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I'm using guice to dynamically inject classes in my constructors. For example:

public PublisherFrame(EventBus eventBus, MyPublisherService publishService)

And in my guice module:


Works without problems.

The problem starts when i create a object which has a parameter which is constructed in java code:

public LoginController(EventBus eventBus, MyPublisherService publisherService, LoginDialog dlg)

Here LoginDialog is a java class which java codes create. To solve this i use @assist and:

install(new FactoryModuleBuilder().implement(ILoginController.class, LoginController.class).build(GuiceLoginControllerFactory.class));

Works also nicely. But now i have to create 2 extra java files:

  • a new interface for LoginController: ILoginController, which doesn't do anything except help guice.
  • another interface for guice: GuiceLoginControllerFactory

Is there an easier way to inject a variable which has a custom parameter in the constructor? (without creating 2 extra "guice" helper files)

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How about a @Provider for that third parameter? If that doesn't work how about a setter method for that field? –  condit Jan 30 '13 at 18:45
Cheers condit, didn't think of that one, i'm going to also take a look at that one soon. –  T. Akhayo Jan 31 '13 at 15:35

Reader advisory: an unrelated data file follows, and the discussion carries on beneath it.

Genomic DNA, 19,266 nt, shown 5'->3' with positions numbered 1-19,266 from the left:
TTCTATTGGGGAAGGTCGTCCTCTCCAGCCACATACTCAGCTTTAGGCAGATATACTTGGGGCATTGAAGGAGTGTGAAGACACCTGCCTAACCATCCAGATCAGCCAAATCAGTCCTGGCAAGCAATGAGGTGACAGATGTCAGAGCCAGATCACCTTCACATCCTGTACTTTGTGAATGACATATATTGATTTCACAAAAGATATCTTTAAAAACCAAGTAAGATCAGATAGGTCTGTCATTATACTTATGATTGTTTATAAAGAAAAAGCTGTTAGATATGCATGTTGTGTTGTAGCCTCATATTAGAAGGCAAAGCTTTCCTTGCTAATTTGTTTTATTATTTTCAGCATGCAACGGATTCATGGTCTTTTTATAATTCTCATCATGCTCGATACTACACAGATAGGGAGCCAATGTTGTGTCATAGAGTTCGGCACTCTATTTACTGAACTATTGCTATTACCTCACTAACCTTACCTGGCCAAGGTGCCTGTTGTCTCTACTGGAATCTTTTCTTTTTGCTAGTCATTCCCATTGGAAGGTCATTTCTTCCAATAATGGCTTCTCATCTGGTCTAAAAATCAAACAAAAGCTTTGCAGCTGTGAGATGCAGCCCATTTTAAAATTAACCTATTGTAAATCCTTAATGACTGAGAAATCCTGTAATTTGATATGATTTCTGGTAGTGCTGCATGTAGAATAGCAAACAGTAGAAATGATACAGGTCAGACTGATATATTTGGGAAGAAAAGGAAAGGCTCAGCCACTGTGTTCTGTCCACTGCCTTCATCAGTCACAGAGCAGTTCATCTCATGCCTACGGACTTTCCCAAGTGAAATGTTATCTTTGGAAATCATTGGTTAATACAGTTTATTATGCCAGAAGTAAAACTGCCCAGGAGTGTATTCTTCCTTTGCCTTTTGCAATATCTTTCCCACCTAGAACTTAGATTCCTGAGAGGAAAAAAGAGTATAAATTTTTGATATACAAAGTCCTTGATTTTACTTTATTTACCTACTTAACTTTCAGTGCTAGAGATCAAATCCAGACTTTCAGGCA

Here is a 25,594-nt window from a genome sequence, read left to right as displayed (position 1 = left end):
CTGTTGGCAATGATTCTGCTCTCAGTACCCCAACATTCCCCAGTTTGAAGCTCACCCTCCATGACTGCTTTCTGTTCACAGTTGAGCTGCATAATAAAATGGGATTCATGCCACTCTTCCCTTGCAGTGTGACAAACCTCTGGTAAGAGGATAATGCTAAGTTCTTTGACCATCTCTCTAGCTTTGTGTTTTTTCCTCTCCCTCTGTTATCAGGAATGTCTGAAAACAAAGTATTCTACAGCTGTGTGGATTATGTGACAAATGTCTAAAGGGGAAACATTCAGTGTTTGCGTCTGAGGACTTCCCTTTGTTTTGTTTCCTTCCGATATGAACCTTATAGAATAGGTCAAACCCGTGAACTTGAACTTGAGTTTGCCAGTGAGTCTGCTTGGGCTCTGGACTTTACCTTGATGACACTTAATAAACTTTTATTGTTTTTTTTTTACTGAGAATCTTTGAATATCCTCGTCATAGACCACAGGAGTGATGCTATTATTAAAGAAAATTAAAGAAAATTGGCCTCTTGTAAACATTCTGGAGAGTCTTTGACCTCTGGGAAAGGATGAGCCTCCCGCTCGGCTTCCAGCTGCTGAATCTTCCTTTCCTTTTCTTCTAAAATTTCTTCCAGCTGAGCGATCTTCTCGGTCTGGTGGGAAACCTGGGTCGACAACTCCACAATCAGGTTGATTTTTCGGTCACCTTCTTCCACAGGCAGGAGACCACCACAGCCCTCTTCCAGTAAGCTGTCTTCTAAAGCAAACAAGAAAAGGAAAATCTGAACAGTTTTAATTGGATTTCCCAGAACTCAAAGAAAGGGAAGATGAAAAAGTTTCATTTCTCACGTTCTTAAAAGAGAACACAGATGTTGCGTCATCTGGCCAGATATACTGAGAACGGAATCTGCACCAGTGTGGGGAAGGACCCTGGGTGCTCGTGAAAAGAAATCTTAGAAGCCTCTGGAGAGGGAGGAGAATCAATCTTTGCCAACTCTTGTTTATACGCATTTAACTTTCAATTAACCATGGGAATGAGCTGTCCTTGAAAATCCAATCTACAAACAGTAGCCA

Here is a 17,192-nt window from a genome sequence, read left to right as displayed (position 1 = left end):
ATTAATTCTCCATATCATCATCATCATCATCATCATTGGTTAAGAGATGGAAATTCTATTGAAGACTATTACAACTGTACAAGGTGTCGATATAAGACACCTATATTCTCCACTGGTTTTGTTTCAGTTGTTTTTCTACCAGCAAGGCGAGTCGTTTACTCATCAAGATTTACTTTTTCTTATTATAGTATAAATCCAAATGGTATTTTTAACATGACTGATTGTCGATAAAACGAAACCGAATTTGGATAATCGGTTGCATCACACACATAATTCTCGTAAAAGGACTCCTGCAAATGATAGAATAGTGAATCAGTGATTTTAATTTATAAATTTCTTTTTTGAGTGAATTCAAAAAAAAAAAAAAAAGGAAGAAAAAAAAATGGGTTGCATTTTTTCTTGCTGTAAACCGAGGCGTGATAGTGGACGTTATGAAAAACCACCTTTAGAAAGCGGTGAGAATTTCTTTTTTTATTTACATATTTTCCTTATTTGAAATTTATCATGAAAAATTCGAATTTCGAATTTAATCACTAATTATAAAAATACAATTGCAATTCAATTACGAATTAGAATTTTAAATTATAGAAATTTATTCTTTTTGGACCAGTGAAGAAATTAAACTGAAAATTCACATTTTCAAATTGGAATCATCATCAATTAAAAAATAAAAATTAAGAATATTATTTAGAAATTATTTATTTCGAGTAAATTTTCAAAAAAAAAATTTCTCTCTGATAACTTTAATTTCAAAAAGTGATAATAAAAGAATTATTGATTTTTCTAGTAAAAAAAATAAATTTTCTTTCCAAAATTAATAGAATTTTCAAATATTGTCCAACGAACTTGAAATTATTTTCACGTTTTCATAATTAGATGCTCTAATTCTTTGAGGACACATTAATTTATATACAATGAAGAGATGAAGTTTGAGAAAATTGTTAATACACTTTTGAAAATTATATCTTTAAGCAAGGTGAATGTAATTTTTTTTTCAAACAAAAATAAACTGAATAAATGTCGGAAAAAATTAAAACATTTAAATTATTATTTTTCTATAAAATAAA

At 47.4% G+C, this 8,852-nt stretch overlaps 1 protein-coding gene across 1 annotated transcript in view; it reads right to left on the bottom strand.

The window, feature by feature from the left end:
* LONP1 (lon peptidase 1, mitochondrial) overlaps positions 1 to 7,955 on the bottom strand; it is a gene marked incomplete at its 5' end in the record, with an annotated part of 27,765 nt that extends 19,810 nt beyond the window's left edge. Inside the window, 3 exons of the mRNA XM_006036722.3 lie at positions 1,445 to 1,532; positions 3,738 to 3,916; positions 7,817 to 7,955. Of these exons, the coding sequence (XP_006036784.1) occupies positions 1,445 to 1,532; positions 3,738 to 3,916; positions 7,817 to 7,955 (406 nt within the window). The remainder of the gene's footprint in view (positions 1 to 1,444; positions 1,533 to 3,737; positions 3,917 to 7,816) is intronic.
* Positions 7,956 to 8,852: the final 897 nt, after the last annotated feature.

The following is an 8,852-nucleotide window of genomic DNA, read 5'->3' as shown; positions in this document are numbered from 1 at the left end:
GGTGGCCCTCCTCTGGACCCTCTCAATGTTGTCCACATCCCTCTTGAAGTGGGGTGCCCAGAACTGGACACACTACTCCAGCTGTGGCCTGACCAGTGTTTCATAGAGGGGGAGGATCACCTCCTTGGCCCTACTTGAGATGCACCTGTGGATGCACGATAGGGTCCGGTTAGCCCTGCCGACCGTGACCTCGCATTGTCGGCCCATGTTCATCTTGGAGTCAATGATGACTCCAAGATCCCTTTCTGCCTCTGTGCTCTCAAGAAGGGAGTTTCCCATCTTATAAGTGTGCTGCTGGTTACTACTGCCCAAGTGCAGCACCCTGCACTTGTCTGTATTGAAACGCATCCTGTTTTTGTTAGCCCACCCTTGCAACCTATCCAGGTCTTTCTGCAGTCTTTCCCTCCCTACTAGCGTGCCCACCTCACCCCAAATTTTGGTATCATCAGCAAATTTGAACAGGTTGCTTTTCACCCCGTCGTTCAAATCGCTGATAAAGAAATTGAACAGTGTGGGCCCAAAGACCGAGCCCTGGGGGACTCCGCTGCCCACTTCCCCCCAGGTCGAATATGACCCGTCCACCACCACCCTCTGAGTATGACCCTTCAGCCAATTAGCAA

1 Answer 1

up vote 6 down vote accepted

You don't actually need the additional interface for the class itself (see below). Furthermore, I generally create my factory as a nested interface of the class it creates:

public class LoginController {
  public interface Factory {
    LoginController create(LoginDialog dlg);

  @Inject public LoginController(
      EventBus eventBus,
      MyPublisherService publisherService,
      @Assisted LoginDialog dlg) { /* ... */ }

// in your module
install(new FactoryModuleBuilder().build(LoginController.Factory.class));

You don't need to call FactoryModuleBuilder.implement unless you want your Factory's factory method's return type to be an interface rather than a concrete class--then Guice won't know what kind of concrete type to construct without your help. In the example below, you couldn't ask FactoryModuleBuilder to simply implement LoginService.Factory for you, as it would have no idea which concrete LoginService implementor to instantiate:

interface LoginService {
  interface Factory {
    LoginService create(NetConnection connection);
  boolean login(String username, String password);

class SimpleLoginService implements LoginService {
  @Inject SimpleLoginService(@Assisted NetConnection connection) { /* ... */ }

class SecuredLoginService implements LoginService {
  @Inject SecuredLoginService(
      EncryptionService encryptionService,
      @Assisted NetConnection connection) { /* ... */ }

// in your module: implements LoginService.Factory
install(new FactoryModuleBuilder()
    .implement(LoginService.class, SimpleLoginService.class)
// this one implements @Secured LoginService.Factory
install(new FactoryModuleBuilder()
    .implement(LoginService.class, SecuredLoginService.class)
    .build(Key.get(LoginService.Factory.class, Secured.class));

Barring that, condit's idea of creating a setter method isn't bad, though that does mean that you are constructing your class in a partially-initialized state.

share|improve this answer
Thank you Jeff for the reply and you thoughts on the subject. It looks like a good idea, i'm currently not able to test it directly, but i will soon. Thumbs up! –  T. Akhayo Jan 31 '13 at 15:34

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